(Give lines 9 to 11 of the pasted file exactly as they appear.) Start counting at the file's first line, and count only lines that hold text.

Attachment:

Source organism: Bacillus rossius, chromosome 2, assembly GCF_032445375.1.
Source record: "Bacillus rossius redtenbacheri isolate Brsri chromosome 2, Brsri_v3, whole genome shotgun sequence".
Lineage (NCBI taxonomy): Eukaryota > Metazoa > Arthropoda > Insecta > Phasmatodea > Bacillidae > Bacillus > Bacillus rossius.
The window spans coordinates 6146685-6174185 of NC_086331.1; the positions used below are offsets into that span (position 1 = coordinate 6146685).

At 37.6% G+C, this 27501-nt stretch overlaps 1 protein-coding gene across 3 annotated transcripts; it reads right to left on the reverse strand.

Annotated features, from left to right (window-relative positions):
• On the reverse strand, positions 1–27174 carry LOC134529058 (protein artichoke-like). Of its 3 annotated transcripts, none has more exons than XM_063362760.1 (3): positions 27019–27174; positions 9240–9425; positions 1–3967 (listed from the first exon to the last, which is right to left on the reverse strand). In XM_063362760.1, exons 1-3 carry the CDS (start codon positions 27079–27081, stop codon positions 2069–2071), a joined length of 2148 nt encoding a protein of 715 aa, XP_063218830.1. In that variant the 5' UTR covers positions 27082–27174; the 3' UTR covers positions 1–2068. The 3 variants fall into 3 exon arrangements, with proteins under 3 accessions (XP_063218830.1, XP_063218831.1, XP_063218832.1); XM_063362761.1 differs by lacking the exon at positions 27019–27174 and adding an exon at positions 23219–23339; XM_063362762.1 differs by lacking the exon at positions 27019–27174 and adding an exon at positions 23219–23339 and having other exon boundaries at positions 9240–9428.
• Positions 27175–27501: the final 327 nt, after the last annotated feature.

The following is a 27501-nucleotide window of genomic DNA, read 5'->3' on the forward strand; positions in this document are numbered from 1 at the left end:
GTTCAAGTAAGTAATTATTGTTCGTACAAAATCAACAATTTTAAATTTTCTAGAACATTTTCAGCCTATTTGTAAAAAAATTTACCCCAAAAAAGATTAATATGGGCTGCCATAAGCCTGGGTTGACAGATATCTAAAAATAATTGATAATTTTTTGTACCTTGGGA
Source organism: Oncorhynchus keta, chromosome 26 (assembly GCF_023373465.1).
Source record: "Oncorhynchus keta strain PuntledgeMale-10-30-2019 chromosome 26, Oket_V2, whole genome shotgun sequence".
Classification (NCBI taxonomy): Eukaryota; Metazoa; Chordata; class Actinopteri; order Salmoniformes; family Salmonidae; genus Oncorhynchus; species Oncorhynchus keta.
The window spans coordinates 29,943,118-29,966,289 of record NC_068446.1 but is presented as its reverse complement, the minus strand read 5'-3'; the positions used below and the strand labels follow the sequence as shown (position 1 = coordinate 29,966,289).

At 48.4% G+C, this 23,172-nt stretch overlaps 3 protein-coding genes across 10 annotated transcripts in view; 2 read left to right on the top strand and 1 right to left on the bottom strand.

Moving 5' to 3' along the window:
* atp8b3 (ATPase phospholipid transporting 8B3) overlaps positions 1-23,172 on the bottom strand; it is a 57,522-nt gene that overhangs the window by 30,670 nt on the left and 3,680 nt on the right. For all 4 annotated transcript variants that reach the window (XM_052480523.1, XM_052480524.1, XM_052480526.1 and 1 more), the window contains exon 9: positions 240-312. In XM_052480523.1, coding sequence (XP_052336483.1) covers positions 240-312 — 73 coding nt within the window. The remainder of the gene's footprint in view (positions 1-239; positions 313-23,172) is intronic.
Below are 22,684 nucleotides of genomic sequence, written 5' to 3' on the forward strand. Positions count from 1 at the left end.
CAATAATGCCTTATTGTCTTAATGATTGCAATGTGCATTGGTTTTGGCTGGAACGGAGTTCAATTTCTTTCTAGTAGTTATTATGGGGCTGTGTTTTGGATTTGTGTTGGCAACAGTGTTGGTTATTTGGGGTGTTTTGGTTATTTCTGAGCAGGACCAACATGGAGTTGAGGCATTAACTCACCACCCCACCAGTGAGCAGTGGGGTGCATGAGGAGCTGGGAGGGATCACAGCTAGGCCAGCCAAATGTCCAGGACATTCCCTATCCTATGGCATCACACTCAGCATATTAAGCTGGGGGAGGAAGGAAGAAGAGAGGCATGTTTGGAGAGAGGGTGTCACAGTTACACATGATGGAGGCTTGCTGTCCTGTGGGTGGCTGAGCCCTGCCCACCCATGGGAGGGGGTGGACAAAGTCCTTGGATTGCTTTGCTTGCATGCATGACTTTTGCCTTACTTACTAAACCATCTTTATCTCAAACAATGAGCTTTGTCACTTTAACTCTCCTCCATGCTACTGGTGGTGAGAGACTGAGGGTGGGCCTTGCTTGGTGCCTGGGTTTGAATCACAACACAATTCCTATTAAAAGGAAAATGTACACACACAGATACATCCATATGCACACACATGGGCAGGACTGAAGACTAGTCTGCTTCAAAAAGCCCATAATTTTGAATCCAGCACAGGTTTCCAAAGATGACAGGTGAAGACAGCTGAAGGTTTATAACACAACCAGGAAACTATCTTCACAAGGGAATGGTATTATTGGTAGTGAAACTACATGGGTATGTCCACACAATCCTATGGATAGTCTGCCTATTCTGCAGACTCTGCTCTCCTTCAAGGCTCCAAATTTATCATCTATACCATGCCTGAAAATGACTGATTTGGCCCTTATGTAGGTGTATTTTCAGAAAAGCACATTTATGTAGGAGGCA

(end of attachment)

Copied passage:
The following is a 27501-nucleotide window of genomic DNA, read 5'->3' on the forward strand; positions in this document are numbered from 1 at the left end:
GTTCAAGTAAGTAATTATTGTTCGTACAAAATCAACAATTTTAAATTTTCTAGAACATTTTCAGCCTATTTGTAAAAAAATTTACCCCAAAAAAGATTAATATGGGCTGCCATAAGCCTGGGTTGACAGATATCTAAAAATAATTGATAATTTTTTGTACCTTGGGA
Source organism: Oncorhynchus keta, chromosome 26 (assembly GCF_023373465.1).